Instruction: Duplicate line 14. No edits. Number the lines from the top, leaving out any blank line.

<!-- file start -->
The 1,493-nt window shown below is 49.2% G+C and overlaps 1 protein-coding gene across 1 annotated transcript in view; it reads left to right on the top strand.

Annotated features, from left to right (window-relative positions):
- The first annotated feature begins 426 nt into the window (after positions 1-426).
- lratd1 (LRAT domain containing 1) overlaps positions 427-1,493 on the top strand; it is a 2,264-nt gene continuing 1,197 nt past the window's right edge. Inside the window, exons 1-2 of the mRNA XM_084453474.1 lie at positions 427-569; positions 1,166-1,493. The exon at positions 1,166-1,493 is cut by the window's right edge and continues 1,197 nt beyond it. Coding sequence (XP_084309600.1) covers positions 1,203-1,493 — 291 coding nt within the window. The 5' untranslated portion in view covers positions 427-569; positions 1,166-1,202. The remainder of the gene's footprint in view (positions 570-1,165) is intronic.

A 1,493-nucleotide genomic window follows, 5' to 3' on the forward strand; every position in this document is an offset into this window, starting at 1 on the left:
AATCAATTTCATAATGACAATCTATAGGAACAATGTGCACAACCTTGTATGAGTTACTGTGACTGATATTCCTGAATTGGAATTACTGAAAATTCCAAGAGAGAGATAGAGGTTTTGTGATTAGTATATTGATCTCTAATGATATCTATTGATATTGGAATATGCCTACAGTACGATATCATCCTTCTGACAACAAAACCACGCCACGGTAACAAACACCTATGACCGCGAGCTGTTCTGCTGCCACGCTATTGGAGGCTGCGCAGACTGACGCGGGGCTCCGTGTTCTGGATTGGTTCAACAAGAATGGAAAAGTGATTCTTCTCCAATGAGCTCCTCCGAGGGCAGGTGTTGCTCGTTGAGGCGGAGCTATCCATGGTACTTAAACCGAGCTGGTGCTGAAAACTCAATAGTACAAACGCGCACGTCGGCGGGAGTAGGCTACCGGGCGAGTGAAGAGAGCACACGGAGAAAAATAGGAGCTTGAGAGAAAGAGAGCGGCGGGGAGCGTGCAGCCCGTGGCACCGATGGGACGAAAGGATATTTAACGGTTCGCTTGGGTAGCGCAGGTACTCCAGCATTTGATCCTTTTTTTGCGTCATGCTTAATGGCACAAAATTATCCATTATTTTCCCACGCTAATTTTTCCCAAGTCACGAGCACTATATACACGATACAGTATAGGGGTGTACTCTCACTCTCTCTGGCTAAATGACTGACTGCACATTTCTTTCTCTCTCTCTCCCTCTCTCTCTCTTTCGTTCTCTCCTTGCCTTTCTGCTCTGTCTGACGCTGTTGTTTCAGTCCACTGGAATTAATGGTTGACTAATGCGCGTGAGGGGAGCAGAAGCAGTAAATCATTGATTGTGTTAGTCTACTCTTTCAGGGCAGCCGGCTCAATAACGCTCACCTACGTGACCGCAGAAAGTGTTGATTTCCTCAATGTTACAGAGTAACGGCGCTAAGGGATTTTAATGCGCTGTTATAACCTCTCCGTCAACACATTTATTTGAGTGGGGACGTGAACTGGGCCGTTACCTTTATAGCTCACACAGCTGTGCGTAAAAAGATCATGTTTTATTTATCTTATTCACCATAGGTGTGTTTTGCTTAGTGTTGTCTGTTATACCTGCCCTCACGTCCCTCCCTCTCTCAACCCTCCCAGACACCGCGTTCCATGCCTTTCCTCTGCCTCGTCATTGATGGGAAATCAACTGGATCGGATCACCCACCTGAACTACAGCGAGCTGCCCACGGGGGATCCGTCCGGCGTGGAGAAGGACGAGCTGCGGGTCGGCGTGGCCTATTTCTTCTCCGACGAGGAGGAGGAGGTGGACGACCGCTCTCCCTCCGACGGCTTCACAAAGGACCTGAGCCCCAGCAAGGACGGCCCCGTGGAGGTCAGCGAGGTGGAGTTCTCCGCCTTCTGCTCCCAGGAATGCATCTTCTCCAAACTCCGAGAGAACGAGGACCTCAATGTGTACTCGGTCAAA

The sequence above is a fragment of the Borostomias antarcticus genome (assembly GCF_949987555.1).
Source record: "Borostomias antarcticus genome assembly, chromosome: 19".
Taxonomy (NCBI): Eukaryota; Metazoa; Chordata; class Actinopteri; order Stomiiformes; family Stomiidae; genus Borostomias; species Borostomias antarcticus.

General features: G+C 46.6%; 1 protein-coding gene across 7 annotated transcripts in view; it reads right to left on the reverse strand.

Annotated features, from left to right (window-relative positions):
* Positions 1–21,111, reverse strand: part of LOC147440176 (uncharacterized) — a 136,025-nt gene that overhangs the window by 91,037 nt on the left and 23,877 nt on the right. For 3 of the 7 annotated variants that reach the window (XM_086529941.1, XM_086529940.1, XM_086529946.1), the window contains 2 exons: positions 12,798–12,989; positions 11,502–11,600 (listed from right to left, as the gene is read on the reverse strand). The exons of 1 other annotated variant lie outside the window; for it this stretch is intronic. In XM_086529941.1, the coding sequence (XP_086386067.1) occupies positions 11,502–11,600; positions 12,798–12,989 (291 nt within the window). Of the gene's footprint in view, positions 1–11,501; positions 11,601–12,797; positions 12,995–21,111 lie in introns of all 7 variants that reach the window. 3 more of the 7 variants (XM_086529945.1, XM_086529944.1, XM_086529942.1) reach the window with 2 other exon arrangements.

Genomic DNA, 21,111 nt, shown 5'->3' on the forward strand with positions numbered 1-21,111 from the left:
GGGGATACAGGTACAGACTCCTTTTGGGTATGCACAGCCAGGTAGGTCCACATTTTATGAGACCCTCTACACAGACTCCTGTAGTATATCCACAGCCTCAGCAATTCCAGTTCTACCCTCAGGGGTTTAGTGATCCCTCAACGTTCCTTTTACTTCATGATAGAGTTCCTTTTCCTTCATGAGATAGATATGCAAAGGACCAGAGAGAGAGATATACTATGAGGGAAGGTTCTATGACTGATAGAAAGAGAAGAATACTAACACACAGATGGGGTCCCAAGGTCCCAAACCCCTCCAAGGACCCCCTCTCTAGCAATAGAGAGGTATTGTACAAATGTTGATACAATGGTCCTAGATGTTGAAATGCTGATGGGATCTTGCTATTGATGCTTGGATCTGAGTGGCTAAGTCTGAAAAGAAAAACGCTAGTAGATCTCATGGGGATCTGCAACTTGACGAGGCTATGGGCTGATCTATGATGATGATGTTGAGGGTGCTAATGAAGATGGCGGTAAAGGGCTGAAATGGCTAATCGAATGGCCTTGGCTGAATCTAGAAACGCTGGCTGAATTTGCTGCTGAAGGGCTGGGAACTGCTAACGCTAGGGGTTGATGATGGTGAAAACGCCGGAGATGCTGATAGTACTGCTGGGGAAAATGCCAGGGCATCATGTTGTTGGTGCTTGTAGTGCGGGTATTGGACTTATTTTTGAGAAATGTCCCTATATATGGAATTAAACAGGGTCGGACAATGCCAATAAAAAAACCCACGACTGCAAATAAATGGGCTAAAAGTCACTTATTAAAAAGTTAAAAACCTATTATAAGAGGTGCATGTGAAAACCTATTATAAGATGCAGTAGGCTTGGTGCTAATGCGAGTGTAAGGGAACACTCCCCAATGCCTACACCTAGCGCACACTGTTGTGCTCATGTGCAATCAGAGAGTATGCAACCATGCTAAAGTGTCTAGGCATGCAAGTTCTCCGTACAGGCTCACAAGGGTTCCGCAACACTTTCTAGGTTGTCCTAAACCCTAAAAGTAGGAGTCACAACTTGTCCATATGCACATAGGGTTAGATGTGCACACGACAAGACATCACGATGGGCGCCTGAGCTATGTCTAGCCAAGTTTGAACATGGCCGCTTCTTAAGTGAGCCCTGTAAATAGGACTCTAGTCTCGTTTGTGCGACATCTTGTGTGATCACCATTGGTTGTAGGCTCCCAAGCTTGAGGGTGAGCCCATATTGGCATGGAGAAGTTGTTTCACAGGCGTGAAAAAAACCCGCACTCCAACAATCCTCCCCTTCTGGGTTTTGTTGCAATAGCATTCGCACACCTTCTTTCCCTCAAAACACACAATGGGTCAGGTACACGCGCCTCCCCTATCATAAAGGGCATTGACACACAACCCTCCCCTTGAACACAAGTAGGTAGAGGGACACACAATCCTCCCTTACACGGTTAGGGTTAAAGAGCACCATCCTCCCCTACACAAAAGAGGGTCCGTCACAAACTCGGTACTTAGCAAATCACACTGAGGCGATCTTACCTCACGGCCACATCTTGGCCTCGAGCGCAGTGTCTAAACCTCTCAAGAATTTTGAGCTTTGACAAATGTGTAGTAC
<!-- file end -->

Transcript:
GGGGATACAGGTACAGACTCCTTTTGGGTATGCACAGCCAGGTAGGTCCACATTTTATGAGACCCTCTACACAGACTCCTGTAGTATATCCACAGCCTCAGCAATTCCAGTTCTACCCTCAGGGGTTTAGTGATCCCTCAACGTTCCTTTTACTTCATGATAGAGTTCCTTTTCCTTCATGAGATAGATATGCAAAGGACCAGAGAGAGAGATATACTATGAGGGAAGGTTCTATGACTGATAGAAAGAGAAGAATACTAACACACAGATGGGGTCCCAAGGTCCCAAACCCCTCCAAGGACCCCCTCTCTAGCAATAGAGAGGTATTGTACAAATGTTGATACAATGGTCCTAGATGTTGAAATGCTGATGGGATCTTGCTATTGATGCTTGGATCTGAGTGGCTAAGTCTGAAAAGAAAAACGCTAGTAGATCTCATGGGGATCTGCAACTTGACGAGGCTATGGGCTGATCTATGATGATGATGTTGAGGGTGCTAATGAAGATGGCGGTAAAGGGCTGAAATGGCTAATCGAATGGCCTTGGCTGAATCTAGAAACGCTGGCTGAATTTGCTGCTGAAGGGCTGGGAACTGCTAACGCTAGGGGTTGATGATGGTGAAAACGCCGGAGATGCTGATAGTACTGCTGGGGAAAATGCCAGGGCATCATGTTGTTGGTGCTTGTAGTGCGGGTATTGGACTTATTTTTGAGAAATGTCCCTATATATGGAATTAAACAGGGTCGGACAATGCCAATAAAAAAACCCACGACTGCAAATAAATGGGCTAAAAGTCACTTATTAAAAAGTTAAAAACCTATTATAAGAGGTGCATGTGAAAACCTATTATAAGATGCAGTAGGCTTGGTGCTAATGCGAGTGTAAGGGAACACTCCCCAATGCCTACACCTAGCGCACACTGTTGTGCTCATGTGCAATCAGAGAGTATGCAACCATGCTAAAGTGTCTAGGCATGCAAGTTCTCCGTACAGGCTCACAAGGGTTCCGCAACACTTTCTAGGTTGTCCTAAACCCTAAAAGTAGGAGTCACAACTTGTCCATATGCACATAGGGTTAGATGTGCACACGACAAGACATCACGATGGGCGCCTGAGCTATGTCTAGCCAAGTTTGAACATGGCCGCTTCTTAAGTGAGCCCTGTAAATAGGACTCTAGTCTCGTTTGTGCGACATCTTGTGTGATCACCATTGGTTGTAGGCTCCCAAGCTTGAGGGTGAGCCCATATTGGCATGGAGAAGTTGTTTCACAGGCGTGAAAAAAACCCGCACTCCAACAATCCTCCCCTTCTGGGTTTTGTTGCAATAGCATTCGCACACCTTCTTTCCCTCAAAACACACAATGGGTCAGGTACACGCGCCTCCCCTATCATAAAGGGCATTGACACACAACCCTCCCCTTGAACACAAGTAGGTAGAGGGACACACAATCCTCCCTTACACGGTTAGGGTTAAAGAGCACCATCCTCCCCTACACAAAAGAGGGTCCGTCACAAACTCGGTACTTAGCAAATCACACTGAGGCGATCTTACCTCACGGCCACATCTTGGCCTCGAGCGCAGTGTCTAAACCTCTCAAGAATTTTGAGCTTTGACAAATGTGTAGTAC